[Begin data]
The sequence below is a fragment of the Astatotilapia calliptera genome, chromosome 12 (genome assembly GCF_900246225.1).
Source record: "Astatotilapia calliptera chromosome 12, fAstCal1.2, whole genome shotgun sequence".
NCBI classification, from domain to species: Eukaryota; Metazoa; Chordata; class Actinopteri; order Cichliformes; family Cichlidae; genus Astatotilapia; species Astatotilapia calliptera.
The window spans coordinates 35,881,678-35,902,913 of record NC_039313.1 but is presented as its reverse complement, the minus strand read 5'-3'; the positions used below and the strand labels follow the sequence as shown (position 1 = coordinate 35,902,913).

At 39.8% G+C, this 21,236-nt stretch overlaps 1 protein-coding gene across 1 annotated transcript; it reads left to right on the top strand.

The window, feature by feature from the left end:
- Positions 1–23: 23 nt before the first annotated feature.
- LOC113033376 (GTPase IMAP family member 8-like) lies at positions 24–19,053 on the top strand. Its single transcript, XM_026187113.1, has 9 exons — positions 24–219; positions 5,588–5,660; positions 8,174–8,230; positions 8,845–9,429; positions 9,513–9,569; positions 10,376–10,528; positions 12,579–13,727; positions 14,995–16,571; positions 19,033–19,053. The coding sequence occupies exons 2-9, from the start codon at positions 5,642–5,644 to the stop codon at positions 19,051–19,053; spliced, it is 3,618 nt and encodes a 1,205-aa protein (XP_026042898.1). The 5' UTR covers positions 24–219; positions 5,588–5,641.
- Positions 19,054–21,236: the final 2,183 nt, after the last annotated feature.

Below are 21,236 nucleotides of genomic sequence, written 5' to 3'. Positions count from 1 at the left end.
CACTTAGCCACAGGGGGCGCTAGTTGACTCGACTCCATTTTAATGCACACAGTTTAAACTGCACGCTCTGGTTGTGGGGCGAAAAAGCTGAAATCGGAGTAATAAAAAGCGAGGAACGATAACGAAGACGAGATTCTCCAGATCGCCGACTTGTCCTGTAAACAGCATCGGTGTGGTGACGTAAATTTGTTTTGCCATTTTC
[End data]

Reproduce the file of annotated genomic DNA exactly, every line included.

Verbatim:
The sequence below is a fragment of the Astatotilapia calliptera genome, chromosome 12 (genome assembly GCF_900246225.1).
Source record: "Astatotilapia calliptera chromosome 12, fAstCal1.2, whole genome shotgun sequence".
NCBI classification, from domain to species: Eukaryota; Metazoa; Chordata; class Actinopteri; order Cichliformes; family Cichlidae; genus Astatotilapia; species Astatotilapia calliptera.
The window spans coordinates 35,881,678-35,902,913 of record NC_039313.1 but is presented as its reverse complement, the minus strand read 5'-3'; the positions used below and the strand labels follow the sequence as shown (position 1 = coordinate 35,902,913).

At 39.8% G+C, this 21,236-nt stretch overlaps 1 protein-coding gene across 1 annotated transcript; it reads left to right on the top strand.

The window, feature by feature from the left end:
- Positions 1–23: 23 nt before the first annotated feature.
- LOC113033376 (GTPase IMAP family member 8-like) lies at positions 24–19,053 on the top strand. Its single transcript, XM_026187113.1, has 9 exons — positions 24–219; positions 5,588–5,660; positions 8,174–8,230; positions 8,845–9,429; positions 9,513–9,569; positions 10,376–10,528; positions 12,579–13,727; positions 14,995–16,571; positions 19,033–19,053. The coding sequence occupies exons 2-9, from the start codon at positions 5,642–5,644 to the stop codon at positions 19,051–19,053; spliced, it is 3,618 nt and encodes a 1,205-aa protein (XP_026042898.1). The 5' UTR covers positions 24–219; positions 5,588–5,641.
- Positions 19,054–21,236: the final 2,183 nt, after the last annotated feature.

Below are 21,236 nucleotides of genomic sequence, written 5' to 3'. Positions count from 1 at the left end.
CACTTAGCCACAGGGGGCGCTAGTTGACTCGACTCCATTTTAATGCACACAGTTTAAACTGCACGCTCTGGTTGTGGGGCGAAAAAGCTGAAATCGGAGTAATAAAAAGCGAGGAACGATAACGAAGACGAGATTCTCCAGATCGCCGACTTGTCCTGTAAACAGCATCGGTGTGGTGACGTAAATTTGTTTTGCCATTTTC